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  1. This guide explains the steps to seamlessly integrate the WM1110 sensor module with The Things Network (TTN) and ThingSpeak for data transmission and visualization. The seeed studio Wio-WM1110 Dev Kit is based on the Wio-WM1110 Wireless Module, which integrates both a Semtech LoRa® transceiver and a multi-purpose radio front-end for geolocation functionalities. The LoRa® transceiver enables low-power, high-sensitivity network coverage, while GNSS (GPS/BeiDou) and Wi-Fi scanning work together to offer comprehensive location coverage. Additionally, the Dev Kit provides connectivity options for a variety of peripherals, making it a versatile platform for developing diverse IoT applications. The Wio-WM1110 is a powerful fusion positioning module designed for developing low-power, long-range IoT applications. It combines the capabilities of the Semtech LR1110 LoRa transceiver and the Nordic nRF52840 microcontroller, offering a comprehensive solution for building connected devices with the following features: Long-range wireless communication: Utilizing Semtech's LoRa technology, the Wio-WM1110 enables low-power communication over vast distances, making it ideal for connecting devices in remote locations. Global Navigation Satellite System (GNSS): Integrated GNSS support, including GPS and BeiDou, provides accurate location tracking capabilities for your IoT devices. Wi-Fi connectivity: In addition to LoRaWAN and GNSS, the Wio-WM1110 also offers Wi-Fi connectivity, providing another option for device communication and internet access. Bluetooth: The module further extends its connectivity options by supporting Bluetooth protocols, enabling communication with other Bluetooth-enabled devices. Fusion positioning: By combining the data from LoRaWAN, GNSS, Wi-Fi, and Bluetooth, the Wio-WM1110 can achieve highly accurate and reliable positioning, even in challenging environments. Low-power operation: The Wio-WM1110 is designed for low-power consumption, allowing your devices to operate for extended periods on battery power. Open-source platform: The Wio-WM1110 is based on an open-source platform, providing developers with access to the underlying hardware and software, allowing for greater customization and flexibility. Get PCBs for Your Projects Manufactured This project was successfully completed because of the help and support from NextPCB. Guys if you have a PCB project, please visit their website and get exciting discounts and coupons. NextPCB offers high-quality, reliable PCB starting at $1.9, and multilayer starting at $6.9. Also, everyone can enjoy free PCB assembly for 5 boards! Also, NextPCB is having a year end sale in which anyone can register through their website and get a $30 Coupon which can be used for ordering PCBs. You can also try HQDFM free online PCB Gerber viewer to check your PCB design and avoid costly errors. Let's learn what WM1110 is. The Seeed Studio Wio-WM1110 is not just a blend of the Semtech LR1110 and Nordic nRF52840, it's a powerful fusion of these two technologies, creating a development platform with exceptional capabilities for building low-power, long-range IoT applications. LR1110 Features LR1110 Block diagram Low-Power, High-Sensitivity LoRa®/(G)FSK Half-Duplex RF Transceiver Supports worldwide ISM frequency bands in the range of 150 MHz to 960 MHz. Features a low-noise figure RX front-end for enhanced LoRa®/(G)FSK sensitivity. Offers two high-power PA paths: +22 dBm and +15 dBm, with a high-efficiency PA path at +15 dBm. Provides a long-range FHSS (LR-FHSS) modulator. Includes an integrated PA regulator supply selector for simplified dual power (+15 dBm/+22 dBm) implementation with one board design. Supports worldwide multi-region BoMs, with the circuit adapting to matching networks to satisfy regulatory limits. Fully compatible with SX1261/2/8 devices and the LoRaWAN® standard, defined by the LoRa Alliance®. Multi-Purpose Radio Front-End for Geolocation Applications GNSS (GPS/BeiDou) low-power scanning 802.11b/g/n Wi-Fi ultra-low-power passive scanning 150 - 2700 MHz continuous frequency coverage High-bandwidth RX ADC (up to 24 MHz DSB) Digital baseband processing Cryptographic Engine: Securing Your LoRaWAN Applications The Wio-WM1110 integrates a powerful cryptographic engine to safeguard your LoRaWAN applications. Here's a breakdown of its key features: Hardware-Accelerated Encryption/Decryption: Provides efficient AES-128 encryption and decryption, crucial for securing data communication in LoRaWAN networks. Dedicated hardware offloads the processing burden from the main CPU, enhancing performance and reducing power consumption. Device Parameter Management: Securely stores and manages device parameters like DevEUI and JoinEUI, defined by the LoRa Alliance. These unique identifiers are essential for device authentication and network access, and the cryptographic engine ensures their integrity and confidentiality. Enhanced Security: Protects sensitive information like encryption keys from unauthorized access, preventing potential breaches and data leaks. Offers a secure environment for storing critical data like NwkKey and AppKey, as defined in the LoRaWAN standard. Overall, the cryptographic engine plays a crucial role in safeguarding the security and reliability of your LoRaWAN applications. It provides comprehensive protection for sensitive data and facilitates secure communication within the network. NRF52840 Features The NRF52840 is a powerful and versatile Bluetooth Low Energy (BLE) SoC from Nordic Semiconductor, offering a wide range of features for various IoT applications. Here's a breakdown of its key highlights: NRF52840 Block Diagram CPU and Memory: 64 MHz Arm Cortex-M4F CPU with FPU: Delivers ample processing power for running complex applications. 1 MB Flash memory: Stores application code and data. 256 KB RAM: Provides sufficient memory for application execution and data handling. Wireless Connectivity: Bluetooth 5.3: Supports the latest Bluetooth standard for long-range, high throughput, and improved security. 2 Mbps PHY: Enables faster data transfer compared to previous Bluetooth versions. Long Range: Achieves extended communication range for IoT applications. 802.15.4: Supports additional protocols like Thread and Zigbee for wider ecosystem compatibility. Peripherals and Interfaces: Multiple GPIOs: Enables connection to various sensors, actuators, and peripherals. High-speed SPI and QSPI: Offers fast data transfer for external memory and displays. PDM and I2S: Supports digital microphones and audio applications. Full-speed USB device: Enables data transfer and battery charging. ADC and DAC: Allows analog signal acquisition and generation. Power Management: Ultra-low power consumption: Enables long battery life for IoT devices. Multiple power saving modes: Dynamically adjusts power consumption based on application requirements. Security: Hardware Cryptographic Engine: Provides secure data encryption and decryption. Secure Boot: Ensures only authorized code can be executed on the device. Other Features: Real-time clock (RTC): Enables accurate timekeeping. Temperature sensor: Provides temperature readings for environmental monitoring. On-chip debugger: Simplifies development and debugging process. Open-source platform: Access to extensive resources and libraries for easier development and customization. Overall, the NRF52840 is a powerful and feature-rich SoC that empowers developers to build innovative and efficient IoT solutions with low power consumption and robust capabilities. Wio-WM1110 Dev Kit Block Diagram & Hardware Overview Wio-WM1110 Dev Kit Block Diagram Hardware Overview Pinout Pin Diagram Specifications 1 / 3 Firmware Development for Wio-WM1110 Before we begin developing, we will need the following tools to complete this Getting Started Guide. Preparation Wio-WM1110 Dev Kit x 1 Computer x 1 USB Type-C Cable x 1 USB Type-B Cable x 1 J-Link Debug Programmer(or nRF52dk) x 1 Power on the Wio-WM1110 Dev Board and connect the J-Link Debug Programmer to the board as follows: Connect the nRF52 DK's J-Link SWD pins (SWDIO and SWCLK) to the Wio-WM1110 Dev Board's SWD pins (SWDIO and SWCLK) to flash the firmware CONNECTION: 3V3 (Wio-WM1110 Dev Board) -> VTG (J-Link Debug Programmer nrf52dk)CLK (Wio-WM1110 Dev Board) -> SWCLK (J-Link Debug Programmer nrf52dk)DIO (Wio-WM1110 Dev Board) -> SWDIO (J-Link Debug Programmer nrf52dk)GND (Wio-WM1110 Dev Board) -> GND (J-Link Debug Programmer nrf52dk) Programming Software: A variety of programming software options exist for developing firmware on the WM1110. I have tested the module using Arduino IDE, PlatformIO, Keil uVision, Visual Studio Code, SEGGER Embedded Studio (SES), and Mbed Studio. From my experience, Mbed Studio and SEGGER Embedded Studio (SES) offer the most user-friendly experience for firmware development. This Getting Started guide will utilize SEGGER Embedded Studio (SES) for developing the firmware. SEGGER Embedded Studio (SES) is a comprehensive and user-friendly IDE for managing, building, testing, and deploying embedded applications. This translates to smooth and efficient development operations thanks to its extensive feature set. Powerful Project Management: Effortlessly manage your Wio-WM1110 firmware projects, regardless of size or complexity, with SES's robust project management tools. Seamless Version Control: Leverage built-in version control features to track changes and deploy applications automatically. Integrated Build and Debugging Tools: Utilize SES's powerful integrated build and debugging tools to streamline your Wio-WM1110 firmware development workflow. Installing SEGGER Embedded Studio : The software can be downloaded from this link: It's recommended to use the 5.68 version.https://www.segger.com/downloads/embedded-studio/ Download the nRF5 SDK and place it in the same directory where SEGGER Embedded Studio is installed. The nRF5 SDK provides a comprehensive development environment for nRF5 Series devices. It includes a broad selection of drivers, libraries, examples for peripherals, SoftDevices, and proprietary radio protocols. All code examples within the SDK are specifically designed to compile and run on the Wio-WM1110 Dev Kit, streamlining your development process. The software can be downloaded from this link: nRF5 SDK-Download Download the Seeed Example Package and place it in the same directory where the nRF5 SDK is installed. The Seeed Example Package can be downloaded from this link:Seeed Example-Download Seeed Studio provides an example project to jumpstart developers' progress. This project encompasses LoRaWAN communication, positioning information acquisition, onboard sensor data acquisition, and more. Add Seeed Example file to nRF5 SDK Copy the Seeed Example file to the following path of nRF5 SDK: .../nRF5_SDK_17.1.0_ddde560/examples/peripheral/ Testing the Wio-WM1110's Onboard LED with a Blinky Example The Blinky Example code is readily available within the "Example" folder. Access the code by navigating to the "Open solution" tab. Compiling the test application Select "Build" > "Compile project_target". Programming the test application After compiling the application, you can program it to the Dev board. Click "Target" -- "Connect J-Link" Click "Build" -- "Build and Run" to build the blinky project. You will see "Download successful" when it has been completed. Then the 2 LEDs on the board will blink as follows. Example code for Seamless Integration of WM1110 using TTN and ThingSpeak. In this project, the onboard temperature and humidity sensors of the WM1110 development kit are used to collect data. This sensor data is sent to ThingSpeak for data transmission and visualization, utilizing TTN webhooks integration. Before diving straight into LoRaWAN integration, we need to learn the LR1110's instructions to integrate it with the code. Otherwise, it won't be easy to understand the code. First, learn about LoRaWAN from the Semtech Learning Center. Here is the link to the courses: https://learn.semtech.com/ Next, go through the LoRa Basics™ Modem User Manual for comprehensive instructions on handling the LoRaWAN protocol. Setup the LoRaWAN Configuration keys Wio-WM1110 DK allows users to set the DevEUI, AppEUI, and AppKey, so you can set up our parameters in the 'lorawan_key_config.h' file Based on the operating region, you must specify the LORAWAN_REGION. The AppEUI key is user-defined and requires manual entry during registration. In the current example project, I have manually entered the AppEUI key. Device Registering on LoRaWAN® Network Server(TTN) To begin, register for an account with The Things Industries or The Things Network. Step 1: Create an application Navigate to the Applications page, and click "+Create application". Enter an application ID in lowercase letters and numbers only. You may also use the hyphen (-) symbol. Click Create Application to save your changes. Step 2: Register the Device Click "Register end device". Set the following parameters: Frequency Plan: Select the appropriate Frequency plan for the target region LoRaWAN version:LoRaWAN Specification 1.0.3 The remaining keys, DevEUI and AppKey, can be generated using automated tools. Here are the actual settings that I specifically configured for the current example project. For a better understanding of how to integrate the whole process, please follow the video provided below. Code #include "main_lorawan.h" #include "lorawan_key_config.h" #include "smtc_board.h" #include "smtc_hal.h" #include "apps_modem_common.h" #include "apps_modem_event.h" #include "smtc_modem_api.h" #include "device_management_defs.h" #include "smtc_board_ralf.h" #include "apps_utilities.h" #include "smtc_modem_utilities.h" float temp = 0, humi = 0; #define xstr( a ) str( a ) #define str( a ) #a static uint8_t stack_id = 0; static uint8_t app_data_buffer[LORAWAN_APP_DATA_MAX_SIZE]; static void send_frame( const uint8_t* buffer, const uint8_t length, const bool confirmed ); static void parse_downlink_frame( uint8_t port, const uint8_t* payload, uint8_t size ); static void on_modem_reset( uint16_t reset_count ); static void on_modem_network_joined( void ); static void on_modem_alarm( void ); static void on_modem_tx_done( smtc_modem_event_txdone_status_t status ); static void on_modem_down_data( int8_t rssi, int8_t snr, smtc_modem_event_downdata_window_t rx_window, uint8_t port, const uint8_t* payload, uint8_t size ); int main( void ) { hal_debug_init( ); hal_i2c_master_init( ); hal_gpio_init_out( SENSOR_POWER, HAL_GPIO_SET ); hal_mcu_wait_ms( 10 ); // wait power on SHT41Init( ); static apps_modem_event_callback_t smtc_event_callback = { .adr_mobile_to_static = NULL, .alarm = on_modem_alarm, .almanac_update = NULL, .down_data = on_modem_down_data, .join_fail = NULL, .joined = on_modem_network_joined, .link_status = NULL, .mute = NULL, .new_link_adr = NULL, .reset = on_modem_reset, .set_conf = NULL, .stream_done = NULL, .time_updated_alc_sync = NULL, .tx_done = on_modem_tx_done, .upload_done = NULL, }; /* Initialise the ralf_t object corresponding to the board */ ralf_t* modem_radio = smtc_board_initialise_and_get_ralf( ); /* Disable IRQ to avoid unwanted behaviour during init */ hal_mcu_disable_irq( ); /* Init board and peripherals */ hal_mcu_init( ); smtc_board_init_periph( ); /* Init the Lora Basics Modem event callbacks */ apps_modem_event_init( &smtc_event_callback ); /* Init the modem and use apps_modem_event_process as event callback, please note that the callback will be called * immediately after the first call to modem_run_engine because of the reset detection */ smtc_modem_init( modem_radio, &apps_modem_event_process ); /* Re-enable IRQ */ hal_mcu_enable_irq( ); HAL_DBG_TRACE_MSG( "\n" ); HAL_DBG_TRACE_INFO( "###### ===== LoRa Basics Modem LoRaWAN Class A/C demo application ==== ######\n\n" ); /* LoRa Basics Modem Version */ apps_modem_common_display_lbm_version( ); /* Configure the partial low power mode */ hal_mcu_partial_sleep_enable( APP_PARTIAL_SLEEP ); while( 1 ) { /* Execute modem runtime, this function must be called again in sleep_time_ms milliseconds or sooner. */ uint32_t sleep_time_ms = smtc_modem_run_engine( ); SHT41GetTempAndHumi( &temp, &humi ); //HAL_DBG_TRACE_INFO( "temp = %.1f, humi = %.1f\r\n", temp, humi ); hal_mcu_set_sleep_for_ms( sleep_time_ms ); } } static void on_modem_reset( uint16_t reset_count ) { HAL_DBG_TRACE_INFO( "Application parameters:\n" ); HAL_DBG_TRACE_INFO( " - LoRaWAN uplink Fport = %d\n", LORAWAN_APP_PORT ); HAL_DBG_TRACE_INFO( " - DM report interval = %d\n", APP_TX_DUTYCYCLE ); HAL_DBG_TRACE_INFO( " - Confirmed uplink = %s\n", ( LORAWAN_CONFIRMED_MSG_ON == true ) ? "Yes" : "No" ); apps_modem_common_configure_lorawan_params( stack_id ); ASSERT_SMTC_MODEM_RC( smtc_modem_join_network( stack_id ) ); } static void on_modem_network_joined( void ) { ASSERT_SMTC_MODEM_RC( smtc_modem_alarm_start_timer( APP_TX_DUTYCYCLE ) ); ASSERT_SMTC_MODEM_RC( smtc_modem_adr_set_profile( stack_id, LORAWAN_DEFAULT_DATARATE, adr_custom_list ) ); } static void on_modem_alarm( void ) { smtc_modem_status_mask_t modem_status; uint32_t charge = 0; uint8_t app_data_size = 0; /* Schedule next packet transmission */ ASSERT_SMTC_MODEM_RC( smtc_modem_alarm_start_timer( APP_TX_DUTYCYCLE ) ); HAL_DBG_TRACE_PRINTF( "smtc_modem_alarm_start_timer: %d s\n\n", APP_TX_DUTYCYCLE ); ASSERT_SMTC_MODEM_RC( smtc_modem_get_status( stack_id, &modem_status ) ); modem_status_to_string( modem_status ); app_data_buffer[app_data_size++] = temp; app_data_buffer[app_data_size++] = humi; send_frame( app_data_buffer, app_data_size, LORAWAN_CONFIRMED_MSG_ON ); } static void on_modem_tx_done( smtc_modem_event_txdone_status_t status ) { static uint32_t uplink_count = 0; HAL_DBG_TRACE_INFO( "Uplink count: %d\n", ++uplink_count ); } static void on_modem_down_data( int8_t rssi, int8_t snr, smtc_modem_event_downdata_window_t rx_window, uint8_t port, const uint8_t* payload, uint8_t size ) { HAL_DBG_TRACE_INFO( "Downlink received:\n" ); HAL_DBG_TRACE_INFO( " - LoRaWAN Fport = %d\n", port ); HAL_DBG_TRACE_INFO( " - Payload size = %d\n", size ); HAL_DBG_TRACE_INFO( " - RSSI = %d dBm\n", rssi - 64 ); HAL_DBG_TRACE_INFO( " - SNR = %d dB\n", snr >> 2 ); switch( rx_window ) { case SMTC_MODEM_EVENT_DOWNDATA_WINDOW_RX1: { HAL_DBG_TRACE_INFO( " - Rx window = %s\n", xstr( SMTC_MODEM_EVENT_DOWNDATA_WINDOW_RX1 ) ); break; } case SMTC_MODEM_EVENT_DOWNDATA_WINDOW_RX2: { HAL_DBG_TRACE_INFO( " - Rx window = %s\n", xstr( SMTC_MODEM_EVENT_DOWNDATA_WINDOW_RX2 ) ); break; } case SMTC_MODEM_EVENT_DOWNDATA_WINDOW_RXC: { HAL_DBG_TRACE_INFO( " - Rx window = %s\n", xstr( SMTC_MODEM_EVENT_DOWNDATA_WINDOW_RXC ) ); break; } } if( size != 0 ) { HAL_DBG_TRACE_ARRAY( "Payload", payload, size ); } } static void send_frame( const uint8_t* buffer, const uint8_t length, bool tx_confirmed ) { uint8_t tx_max_payload; int32_t duty_cycle; /* Check if duty cycle is available */ ASSERT_SMTC_MODEM_RC( smtc_modem_get_duty_cycle_status( &duty_cycle ) ); if( duty_cycle < 0 ) { HAL_DBG_TRACE_WARNING( "Duty-cycle limitation - next possible uplink in %d ms \n\n", duty_cycle ); return; } ASSERT_SMTC_MODEM_RC( smtc_modem_get_next_tx_max_payload( stack_id, &tx_max_payload ) ); if( length > tx_max_payload ) { HAL_DBG_TRACE_WARNING( "Not enough space in buffer - send empty uplink to flush MAC commands \n" ); ASSERT_SMTC_MODEM_RC( smtc_modem_request_empty_uplink( stack_id, true, LORAWAN_APP_PORT, tx_confirmed ) ); } else { HAL_DBG_TRACE_INFO( "Request uplink\n" ); ASSERT_SMTC_MODEM_RC( smtc_modem_request_uplink( stack_id, LORAWAN_APP_PORT, tx_confirmed, buffer, length ) ); } } /* --- EOF ------------------------------------------------------------------ */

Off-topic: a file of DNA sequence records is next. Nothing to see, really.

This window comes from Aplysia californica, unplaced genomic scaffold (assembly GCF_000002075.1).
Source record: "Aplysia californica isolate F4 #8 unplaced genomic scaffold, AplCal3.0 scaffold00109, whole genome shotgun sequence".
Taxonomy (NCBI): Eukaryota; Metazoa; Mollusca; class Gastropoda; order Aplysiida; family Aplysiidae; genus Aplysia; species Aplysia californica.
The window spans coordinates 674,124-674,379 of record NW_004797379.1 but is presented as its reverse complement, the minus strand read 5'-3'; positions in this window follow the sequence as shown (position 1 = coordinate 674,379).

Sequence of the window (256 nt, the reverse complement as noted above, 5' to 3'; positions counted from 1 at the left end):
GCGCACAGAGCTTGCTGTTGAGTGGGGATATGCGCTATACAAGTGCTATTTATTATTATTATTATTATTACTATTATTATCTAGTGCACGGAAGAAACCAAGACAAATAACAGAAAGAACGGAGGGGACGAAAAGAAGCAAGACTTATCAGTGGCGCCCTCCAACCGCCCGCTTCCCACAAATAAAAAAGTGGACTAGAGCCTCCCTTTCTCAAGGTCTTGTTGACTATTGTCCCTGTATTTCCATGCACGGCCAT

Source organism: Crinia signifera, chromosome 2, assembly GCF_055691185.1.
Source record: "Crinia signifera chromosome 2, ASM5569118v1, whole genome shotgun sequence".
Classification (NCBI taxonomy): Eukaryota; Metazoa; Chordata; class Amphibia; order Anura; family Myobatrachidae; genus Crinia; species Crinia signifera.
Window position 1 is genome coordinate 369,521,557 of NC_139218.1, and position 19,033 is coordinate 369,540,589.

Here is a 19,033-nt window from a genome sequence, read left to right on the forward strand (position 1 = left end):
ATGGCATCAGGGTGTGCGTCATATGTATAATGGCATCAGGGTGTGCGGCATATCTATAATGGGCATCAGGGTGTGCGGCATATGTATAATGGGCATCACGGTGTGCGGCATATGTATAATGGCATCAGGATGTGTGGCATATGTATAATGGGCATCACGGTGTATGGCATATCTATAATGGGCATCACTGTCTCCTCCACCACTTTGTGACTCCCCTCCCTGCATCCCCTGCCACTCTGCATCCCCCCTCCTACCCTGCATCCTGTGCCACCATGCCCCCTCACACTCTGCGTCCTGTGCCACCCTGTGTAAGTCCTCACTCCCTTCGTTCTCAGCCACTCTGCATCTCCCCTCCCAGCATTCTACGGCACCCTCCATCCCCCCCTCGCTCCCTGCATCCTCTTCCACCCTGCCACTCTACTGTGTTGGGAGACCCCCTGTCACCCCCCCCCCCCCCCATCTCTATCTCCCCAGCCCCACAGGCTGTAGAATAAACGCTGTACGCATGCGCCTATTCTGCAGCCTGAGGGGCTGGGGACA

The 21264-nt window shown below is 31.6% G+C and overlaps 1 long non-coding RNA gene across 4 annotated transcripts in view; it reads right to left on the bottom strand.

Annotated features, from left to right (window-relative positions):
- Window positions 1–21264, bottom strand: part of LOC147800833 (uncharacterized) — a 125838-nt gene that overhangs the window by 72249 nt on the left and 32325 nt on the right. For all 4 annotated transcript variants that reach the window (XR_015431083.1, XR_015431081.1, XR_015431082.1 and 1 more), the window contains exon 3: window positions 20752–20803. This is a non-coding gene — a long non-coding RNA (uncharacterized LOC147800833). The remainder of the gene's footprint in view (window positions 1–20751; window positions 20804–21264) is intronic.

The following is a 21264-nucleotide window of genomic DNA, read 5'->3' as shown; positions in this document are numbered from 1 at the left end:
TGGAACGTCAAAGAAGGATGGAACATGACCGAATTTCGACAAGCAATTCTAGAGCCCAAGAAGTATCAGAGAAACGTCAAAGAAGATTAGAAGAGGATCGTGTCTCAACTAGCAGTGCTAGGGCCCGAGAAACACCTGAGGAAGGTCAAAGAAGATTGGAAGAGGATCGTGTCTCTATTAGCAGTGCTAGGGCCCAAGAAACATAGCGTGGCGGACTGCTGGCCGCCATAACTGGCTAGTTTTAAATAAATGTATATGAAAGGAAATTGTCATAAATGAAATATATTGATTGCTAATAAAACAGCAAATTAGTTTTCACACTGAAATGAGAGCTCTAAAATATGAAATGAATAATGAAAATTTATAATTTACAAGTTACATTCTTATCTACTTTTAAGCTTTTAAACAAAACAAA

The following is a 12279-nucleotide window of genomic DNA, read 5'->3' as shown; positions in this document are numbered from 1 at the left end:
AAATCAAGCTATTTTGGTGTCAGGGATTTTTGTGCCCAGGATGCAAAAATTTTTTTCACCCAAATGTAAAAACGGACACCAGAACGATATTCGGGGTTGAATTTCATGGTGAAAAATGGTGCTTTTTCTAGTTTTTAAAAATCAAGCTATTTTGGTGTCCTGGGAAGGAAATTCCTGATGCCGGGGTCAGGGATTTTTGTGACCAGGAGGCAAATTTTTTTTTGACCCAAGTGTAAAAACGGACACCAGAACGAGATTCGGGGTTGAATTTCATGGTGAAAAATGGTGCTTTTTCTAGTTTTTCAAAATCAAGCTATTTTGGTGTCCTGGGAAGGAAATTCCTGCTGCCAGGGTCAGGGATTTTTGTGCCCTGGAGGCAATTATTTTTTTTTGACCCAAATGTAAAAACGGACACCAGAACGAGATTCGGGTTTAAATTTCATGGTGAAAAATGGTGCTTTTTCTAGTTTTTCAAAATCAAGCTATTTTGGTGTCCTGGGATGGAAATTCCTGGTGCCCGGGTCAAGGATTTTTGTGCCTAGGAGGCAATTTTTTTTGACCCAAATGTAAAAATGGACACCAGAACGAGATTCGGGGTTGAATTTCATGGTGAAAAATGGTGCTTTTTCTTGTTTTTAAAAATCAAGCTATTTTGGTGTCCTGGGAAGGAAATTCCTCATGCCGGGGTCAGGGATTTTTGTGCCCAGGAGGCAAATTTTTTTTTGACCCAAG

2. Sending data from an Arduino microcontroller to the ThingSpeak platform using a GPRS module is not a novel project concept. While it may appear outdated in numerous regions, owing to the rapid evolution of communication technologies such as 2G, 3G, 4G, 5G, and the potential for 6G, this is not the case in my country. In India, 2G technologies remain prevalent, and major network operators have confirmed their intent to sustain 2G services. The legacy project documents that were originally designed with the SIM800 module may necessitate slight adjustments. This project will prove invaluable to those who continue to rely on 2G and GPRS technology. It offers essential support and guidance for individuals who intend to persist with these communication methods. Sending data from an Arduino microcontroller to the ThingSpeak platform using a GPRS module, specifically the SIM800, is a fundamental concept. The crucial aspect is that this communication method operates independently of Wi-Fi, constituting an IoT connectivity solution that relies on GPRS for data transmission. 1 / 2 In this project, LM35 temperature sensor data is being transmitted to the ThingSpeak platform through an Arduino Nano and a SIM800 module. The SIM800 module is leveraged to establish a GPRS connection, facilitating the transmission of data to ThingSpeak at specified intervals. To ensure a reliable connection between ThingSpeak and the hardware, users must configure the SIM800 module to establish a connection with their mobile network. This configuration encompasses setting the Access Point Name (APN) specific to their mobile carrier. It's important to note that the specific AT commands for this configuration may vary based on the user's chosen mobile network provider. For this project, I utilized the services of the network provider Airtel to establish the connection. Communication between the hardware components, specifically the SIM800 module, Arduino Nano, and ThingSpeak platform, relies entirely on AT commands. To ensure successful project implementation and effectively troubleshoot any issues that may arise, users must possess a basic understanding of SIM800 AT commands. This knowledge is crucial for configuring, managing, and diagnosing the communication process and resolving potential challenges during the project. Get PCBs For Your Projects Manufactured You must check out PCBWAY for ordering PCBs online for cheap! You get 10 good-quality PCBs manufactured and shipped to your doorstep for cheap. You will also get a discount on shipping on your first order. Upload your Gerber files onto PCBWAY to get them manufactured with good quality and quick turnaround time. PCBWay now could provide a complete product solution, from design to enclosure production. Check out their online Gerber viewer function. With reward points, you can get free stuff from their gift shop. Also, check out this useful blog on PCBWay Plugin for KiCad from here. Using this plugin, you can directly order PCBs in just one click after completing your design in KiCad. Networking testing The table provided below lists several common AT commands that serve to swiftly and effectively verify the proper functioning of the SIM800C's AT serial communication and network connection. Before proceeding with the steps outlined for the network communication demonstration, it is advisable to conduct a straightforward network test. This preliminary test ensures that the intended network connection is in working order and fully operational. TCP/IP Communication The SIM800 serial module's TCP/IP application offers two connection modes, selectable through the AT command `AT CIPMUX=<n>`. When `AT CIPMUX` is set to 0 (`AT+CIPMUX=0`), it operates in single-link mode. When `AT CIPMUX` is set to 1 (`AT+CIPMUX=1`), it operates in multi-link mode. By default, the module is configured in single-link mode. In single-link mode, the SIM800 serial module can function in both transparent and non-transparent transmission modes. In both of these modes, the module can be configured as either a TCP/UDP client or a TCP server. In multi-link mode, the SIM800 serial module operates solely in non-transparent mode. In this mode, it can serve as a TCP/UDP client, allowing for the establishment of a maximum of 6 connections. It can also be configured as a TCP server, with support for 5 TCP/UDP clients. SIM800C TCP/IP operates with a multi-client architecture by default, enabling up to five sockets for TCP or UDP connections. In the upcoming demonstrations, our focus will be on the client communication capabilities of the SIM800C module. Specifically, we will explore its operation in single-link non-transparent mode and transparent mode. Client communication in non-transparent mode Client communication in non-transparent mode refers to the way the SIM800C module interacts with remote servers or devices when it acts as a client, transmitting data using a specific protocol such as TCP or UDP. In non-transparent mode, the module sends and receives data through AT commands and does not directly pass data between the microcontroller and the remote server. This mode provides control over the data transmission process, allowing you to send and receive data, manage connections, and configure communication settings using AT commands. It is suitable for applications where you need fine-grained control over the communication process and want to ensure data integrity. To use the SIM800C in client communication in non-transparent mode, you will typically configure the module using appropriate AT commands and establish connections with remote servers or devices for data exchange. Client communication in transparent transmission mode Client communication in transparent transmission mode refers to the SIM800C module's ability to act as a client while allowing data to flow directly between the microcontroller (e.g., an Arduino) and a remote server or device. In this mode, the SIM800C module operates as a transparent bridge, forwarding data between the microcontroller and the remote server without the need for explicit AT commands to send or receive each piece of data. This mode simplifies data transfer by treating the SIM800C module as a transparent conduit. Data sent by the microcontroller is transmitted to the remote server without manual packetization, and data received from the server is forwarded to the microcontroller without manual processing. Using the SIM800C in transparent transmission mode is advantageous when you want to streamline data transfer and reduce the complexity of managing data packets and AT commands for each communication task. It's particularly useful for applications where data throughput and efficiency are essential. HTTP Communication This chapter provides an overview of the HTTP communication capabilities of the SIM800C module, focusing on HTTP GET and HTTP POST methods. For in-depth information about HTTP and FTP (File Transfer Protocol) communication with the SIM800C module, please refer to the "SIM800C Series_IP_Application_Note." This additional resource will provide comprehensive details and guidelines for utilizing these communication functions effectively. HTTP GET HTTP Post SIM800 Series_AT Command Manual_V1.10 SIM800 Series_TCPIP_Application Note_V1.02 Connection Diagram Establishing Communication Between Arduino Nano, SIM800, and ThingSpeak (Serial Monitor Data Captured During Project Execution). AT+CSTT="airtelgprs.com"<CR> OK AT+CIICR<CR> OK AT+CIFSR<CR> AT+CIPSPRT=0<CR> OK AT+CIPSTART="TCP","api.thingspeak.com","80"<CR> OK CONNECT OK<CR>AT+CIPSEND<CR>GET https://api.thingspeak.com/update?api_key=5XC1TCVONJVK1PNN&field1=20.00&field2=10.00 GET https://api.thingspeak.com/update?api_key=5XC1TCVONJVK1PNN&<SUB> SEND OK 6 CLOSED <CR>AT+CIPSHUT<CR>Temperature = 20.00 °C Humidity = 10.00 % SHUT OK AT<CR> OK AT+CPIN?<CR> +CPIN: READY OK AT+CREG?<CR> +CAT+CSTT="airtelgprs.com"<CR> OK AT+CIICR<CR> OK AT+CIFSR<CR> AT+CIPSPRT=0<CR> OK AT+CIPSTART="TCP","api.thingspeak.com","80"<CR> OK CONNECT OK<CR>AT+CIPSEND<CR>GET https://api.thingspeak.com/update?api_key=5XC1TCVONJVK1PNN&field1=20.00&field2=10.00 GET https://api.thingspeak.com/update?api_key=5XC1TCVONJVK1PNN&<SUB> SEND OK 7 CLOSED <CR>AT+CIPSHUT<CR>Temperature = 20.00 °C Humidity = 10.00 % SHUT OK AT<CR> OK AT+CPIN?<CR> +CPIN: READY OK AT+CREG?<CR> +CAT+CSTT="airtelgprs.com"<CR> OK AT+CIICR<CR> OK AT+CIFSR<CR> AT+CIPSPRT=0<CR> OK AT+CIPSTART="TCP","api.thingspeak.com","80"<CR> OK CONNECT OK<CR>AT+CIPSEND<CR>GET https://api.thingspeak.com/update?api_key=5XC1TCVONJVK1PNN&field1=20.00&field2=10.00 GET https://api.thingspeak.com/update?api_key=5XC1TCVONJVK1PNN&<SUB> SEND OK 8 CLOSED
  3. Are u looking for a way to connect the Arduino to the internet easily? Do you want to develop your IoT project quickly without much hassle? ARMA IoT might just be the thing for you! The simple and efficient Arduino shield is powered through a esp12f wifi module, which enables it to be connected to the wifi network. it also has an SD card slot for for extra data storage like its wired brethren the Ethernet Shield. The ARMA IoT goes a step further and provides an easy plug and play feature for most of the common devices such as sensors, motors, LCDs and relays. The ARMA IoT is a great place for beginners to start their IoT project, as it requires minimum time to setup the hardware all thanks to the plug and play feature. Even the programming is simplified through the help of apps such as Blynk, which provides easy feature of controlling the Arduino through your Android or iOS phone. Thingspeak an upcoming IoT platform is also supported by the shield. The ARMA IoT platform proves as a tool for aspiring beginners and also a prototyping tool for advanced users. IoT products can be developed much faster with the help of this board. Weather it is creating a simple IoT project such as blinking LEDs or controlling relays, or developing your own Home automation system, the ARMA IoT facilitates it all and things seem to happen rather quickly with all the features provided on the board. The wifi connection feature can provide fast communication between devices or two instances of ARMA itself, making it applicable for simple swarm robotics, wireless controllers etc. The applications can also be extended to simple robotics, Energy management systems and it does not stop there as it all depends upon the users creativity. To get started simple tutorials are provided on the YouTube page of ARMA IoT, the link below guides on the setup of Arduino and ARMA IoT with the help of Blynk app More tutorials and projects will be posted to help you make the most of the shield. Of Course there are also various DIY communities that can provide you with both support and inspiration for your upcoming IoT projects. thus ARMA is another simple board that has the ability to bind many devices together. The ARMA IoT is still undergoing a crowdfunding campaign in Indiegogo and is available for pre-order. https://www.indiegogo.com/projects/arma-iot-breakout-board-for-arduino#/